Chronic Migraines and Soylent


#1

Hi everyone this is my first post on Soylent and I also just ordered some.

Before my monologue, I’d like to ask if anyone else has chronic migraines and if so how has Soylent affected them?

I’m trying Soylent because I have chronic migraine syndrome. Long story short, I’ve had it for nearly 15 years and at this point I get a migraine everyday. Triptans are the only type of drug invented for migraines, and not coincidentally they are the only drug that has any positive effect on my migraines, aside from very large doses of NSAIDs. Preventatives don’t help me, along with most other chronic migraine sufferers. I’ve been to countless doctors and tried countless ineffective drugs and supplements. Doctors know basically nothing about this disease, and my coworkers and acquaintances are only a small step down when they usually ask me if I’ve tried drinking more water.

So anyways, I’ve only just discovered that dietary changes can possibly be made to help migraines. None of the doctors I’ve been to ever suggested this, aside from asking me if I’ve tried cutting out wine, chocolate, and cheese. On a stroke of luck, fate, or freak accident, I found out that artificial food colorings are responsible for about 90% of the pain during my migraines. This means red #40, blue #1, color added, artifical color, etc. on food labels in the US. After cutting these out completely last fall, I still get a migraine everyday but no longer suffer for 6 hours as a recluse in my dark room. Now I feel the pain, take my pill, and am better in about 2 hours.

After acquiring information online from a lot of other migraine sufferers, I found that many of them have countless dietary triggers that resulted in extremely limited diets. Considering that I get migraines every single day, this may be my path as well. I am hoping that Soylent can help me discover if and what other foods may be causing my migraines. One of the possibilities include tannins, which are in A LOT of foods such as most bread products (malted barley extract), a lot of fruits and juices, beer, wine, chocolate, and some natural food colorings such as annato in cheeses. Another thing I’ve seen mentioned but not heard of people actually trying for migraines is a ketogenic diet, which Soylent seems like it would not help me with.

Thoughts/comments/experiences?


#2

Thought:

With the ordered Soylent sadly you have no flexibility on what’s in it, what the carb source is, where the potassium comes from, such things.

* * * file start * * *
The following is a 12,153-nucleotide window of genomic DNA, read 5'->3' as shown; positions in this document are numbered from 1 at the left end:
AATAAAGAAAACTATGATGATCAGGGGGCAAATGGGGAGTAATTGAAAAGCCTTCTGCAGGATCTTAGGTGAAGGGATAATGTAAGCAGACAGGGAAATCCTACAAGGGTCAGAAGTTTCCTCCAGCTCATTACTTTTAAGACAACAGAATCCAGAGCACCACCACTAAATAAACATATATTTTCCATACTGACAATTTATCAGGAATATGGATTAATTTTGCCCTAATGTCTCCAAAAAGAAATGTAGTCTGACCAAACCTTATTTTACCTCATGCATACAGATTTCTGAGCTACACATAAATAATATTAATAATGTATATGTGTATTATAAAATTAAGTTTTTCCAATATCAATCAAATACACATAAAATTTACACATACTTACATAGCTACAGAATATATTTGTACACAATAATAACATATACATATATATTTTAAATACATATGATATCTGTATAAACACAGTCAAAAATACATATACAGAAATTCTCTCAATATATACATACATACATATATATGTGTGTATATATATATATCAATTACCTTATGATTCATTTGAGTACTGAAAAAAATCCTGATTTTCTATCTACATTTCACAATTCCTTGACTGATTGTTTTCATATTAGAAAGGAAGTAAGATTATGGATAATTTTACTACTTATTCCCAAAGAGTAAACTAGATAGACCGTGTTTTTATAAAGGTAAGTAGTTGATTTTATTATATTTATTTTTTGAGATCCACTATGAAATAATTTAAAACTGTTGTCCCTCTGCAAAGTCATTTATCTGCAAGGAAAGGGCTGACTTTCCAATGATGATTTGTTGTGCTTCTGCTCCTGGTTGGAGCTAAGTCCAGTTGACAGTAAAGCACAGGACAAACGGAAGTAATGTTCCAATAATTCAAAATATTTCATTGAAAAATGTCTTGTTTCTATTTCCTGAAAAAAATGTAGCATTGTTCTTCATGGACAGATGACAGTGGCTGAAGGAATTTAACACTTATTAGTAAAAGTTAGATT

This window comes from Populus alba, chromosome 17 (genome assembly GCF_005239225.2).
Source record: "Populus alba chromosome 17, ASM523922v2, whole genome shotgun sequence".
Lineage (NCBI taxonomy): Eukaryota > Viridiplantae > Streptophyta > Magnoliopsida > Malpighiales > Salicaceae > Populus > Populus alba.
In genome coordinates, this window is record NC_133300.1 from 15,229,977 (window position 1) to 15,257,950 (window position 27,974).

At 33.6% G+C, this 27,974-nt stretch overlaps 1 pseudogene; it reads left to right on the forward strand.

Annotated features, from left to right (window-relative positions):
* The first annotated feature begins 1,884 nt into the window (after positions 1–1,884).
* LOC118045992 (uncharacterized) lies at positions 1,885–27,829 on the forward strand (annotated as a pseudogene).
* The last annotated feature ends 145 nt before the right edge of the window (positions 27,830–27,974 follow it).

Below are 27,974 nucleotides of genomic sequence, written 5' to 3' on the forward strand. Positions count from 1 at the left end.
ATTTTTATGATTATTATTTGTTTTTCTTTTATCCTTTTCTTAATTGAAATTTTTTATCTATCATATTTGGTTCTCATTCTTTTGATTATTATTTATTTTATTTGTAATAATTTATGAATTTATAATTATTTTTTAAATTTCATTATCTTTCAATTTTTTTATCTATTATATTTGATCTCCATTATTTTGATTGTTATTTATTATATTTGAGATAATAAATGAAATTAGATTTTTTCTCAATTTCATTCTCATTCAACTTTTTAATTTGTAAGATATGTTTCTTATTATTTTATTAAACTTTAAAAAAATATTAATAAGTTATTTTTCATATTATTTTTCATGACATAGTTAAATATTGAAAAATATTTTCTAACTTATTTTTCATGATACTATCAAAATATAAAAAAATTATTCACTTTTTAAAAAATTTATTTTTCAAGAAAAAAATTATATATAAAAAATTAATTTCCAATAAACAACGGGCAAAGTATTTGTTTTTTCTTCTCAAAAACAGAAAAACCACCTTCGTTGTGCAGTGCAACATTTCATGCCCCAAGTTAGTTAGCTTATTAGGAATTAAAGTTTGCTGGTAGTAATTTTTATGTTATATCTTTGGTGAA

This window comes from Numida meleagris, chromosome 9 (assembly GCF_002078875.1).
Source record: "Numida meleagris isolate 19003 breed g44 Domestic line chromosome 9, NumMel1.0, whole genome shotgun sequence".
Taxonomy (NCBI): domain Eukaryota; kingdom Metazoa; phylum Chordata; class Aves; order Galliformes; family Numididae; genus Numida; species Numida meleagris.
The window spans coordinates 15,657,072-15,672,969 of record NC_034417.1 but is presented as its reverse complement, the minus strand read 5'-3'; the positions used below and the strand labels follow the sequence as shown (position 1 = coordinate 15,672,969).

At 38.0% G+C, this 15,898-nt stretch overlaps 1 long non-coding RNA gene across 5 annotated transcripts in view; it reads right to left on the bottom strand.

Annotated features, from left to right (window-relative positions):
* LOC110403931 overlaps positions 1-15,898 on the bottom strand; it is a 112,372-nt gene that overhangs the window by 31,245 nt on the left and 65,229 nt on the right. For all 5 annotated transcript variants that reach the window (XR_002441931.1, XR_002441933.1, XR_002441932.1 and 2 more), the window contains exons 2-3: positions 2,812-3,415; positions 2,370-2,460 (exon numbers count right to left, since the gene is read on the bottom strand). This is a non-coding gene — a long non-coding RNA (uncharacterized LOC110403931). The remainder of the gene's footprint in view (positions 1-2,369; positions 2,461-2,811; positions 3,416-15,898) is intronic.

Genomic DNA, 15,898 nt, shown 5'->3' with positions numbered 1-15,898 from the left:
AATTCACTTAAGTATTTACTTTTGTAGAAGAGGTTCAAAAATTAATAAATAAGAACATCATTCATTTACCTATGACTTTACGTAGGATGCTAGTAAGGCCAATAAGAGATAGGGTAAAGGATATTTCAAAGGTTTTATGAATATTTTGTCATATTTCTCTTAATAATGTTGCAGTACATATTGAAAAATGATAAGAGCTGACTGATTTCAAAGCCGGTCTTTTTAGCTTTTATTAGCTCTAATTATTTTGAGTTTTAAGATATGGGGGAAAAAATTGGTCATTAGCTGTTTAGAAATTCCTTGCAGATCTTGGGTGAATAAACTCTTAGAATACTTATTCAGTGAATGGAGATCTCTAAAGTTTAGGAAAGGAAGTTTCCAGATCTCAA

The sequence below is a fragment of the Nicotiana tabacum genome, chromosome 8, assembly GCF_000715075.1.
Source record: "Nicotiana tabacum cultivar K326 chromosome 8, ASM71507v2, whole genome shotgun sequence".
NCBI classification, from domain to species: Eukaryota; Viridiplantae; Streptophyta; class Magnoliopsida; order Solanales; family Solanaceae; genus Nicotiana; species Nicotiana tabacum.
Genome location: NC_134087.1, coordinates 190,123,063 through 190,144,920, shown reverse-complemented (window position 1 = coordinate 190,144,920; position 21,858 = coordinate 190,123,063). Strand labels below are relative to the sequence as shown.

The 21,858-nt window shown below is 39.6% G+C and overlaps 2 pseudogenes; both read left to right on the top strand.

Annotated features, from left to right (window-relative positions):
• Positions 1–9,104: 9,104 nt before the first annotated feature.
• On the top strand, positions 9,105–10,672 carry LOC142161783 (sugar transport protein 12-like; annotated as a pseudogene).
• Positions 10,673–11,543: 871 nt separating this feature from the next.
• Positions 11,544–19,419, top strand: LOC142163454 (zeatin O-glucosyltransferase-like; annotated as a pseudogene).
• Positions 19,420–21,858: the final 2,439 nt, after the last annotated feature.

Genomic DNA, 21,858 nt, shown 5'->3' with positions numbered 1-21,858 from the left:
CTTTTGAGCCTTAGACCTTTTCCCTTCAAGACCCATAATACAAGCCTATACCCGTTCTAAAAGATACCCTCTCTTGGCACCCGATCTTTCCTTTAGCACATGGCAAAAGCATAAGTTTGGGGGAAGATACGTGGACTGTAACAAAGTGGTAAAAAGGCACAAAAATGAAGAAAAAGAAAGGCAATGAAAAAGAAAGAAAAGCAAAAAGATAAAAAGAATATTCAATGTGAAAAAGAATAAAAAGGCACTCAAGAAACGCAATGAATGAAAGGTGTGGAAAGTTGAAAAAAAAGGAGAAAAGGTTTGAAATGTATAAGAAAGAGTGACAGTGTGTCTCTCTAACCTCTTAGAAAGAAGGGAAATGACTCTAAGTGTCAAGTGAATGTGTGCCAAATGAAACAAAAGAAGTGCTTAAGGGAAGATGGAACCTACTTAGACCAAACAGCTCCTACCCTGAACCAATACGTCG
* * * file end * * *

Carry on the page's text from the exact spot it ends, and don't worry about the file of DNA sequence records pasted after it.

If you really want to find out what exactly in your diet is causing/worsening your migranes and have a bit of money to do it, I would recommend you read yourself into the matter a bit (via these forums mostly) and try your own DIY-Soylent, swapping out different ingredients for alternatives all the time (that is where the money part comes in, having to buy 5 different protein sources etc).

With some luck of course the ordered Soylent might just completely resolve your issues and you are happy with that…who knows. :smiley:


#3

[quote=“CuriousBen, post:2, topic:4035”]
With some luck of course the ordered Soylent might just completely resolve your issues and you are happy with that…who knows. :D[/quote]

That’s what I’m hoping for of course!

Unfortunately I have no money; I just moved across the country last week to switch jobs - I’m a zookeeper, and I made minimum wage at my last job and only a little better at this new job. I also don’t want to commit the time, effort, and focus into making it myself. Last year I would’ve been literally incapable of doing that due to constant pain. Now I’m better, but not all better. Many people who have the condition as severe as I do can’t even work. I guess what I’m saying is, all my energy goes to having a job and leaving my room/house sometimes. :smile:

I did try a DIY elimination diet but found that I lost weight too quickly and felt too terrible to continue for long enough to find out any results. I was very happy to discover Soylent, which would effectively do this for me. It looks like the ingredients don’t have any tannins, as far as I can tell, so it could at least answer that question.


#4

I wouldn’t be so sure about that:

As far as I can tell, peas, like most pulses, do contain tannins. Not sure if they would make it into whatever pea protein product they would be using though.


#5

Hmm that’s true. Here’s hoping that their tannin content is low, or that it doesn’t make it into the protein product.


#6

I would like to encourage further discussion into this topic. I’m excited to see what health benefits Soylent has as an after-the-fact, for sufferers of different conditions / diseases, etc; if we have positive results with something like Soylent, that’s a big win.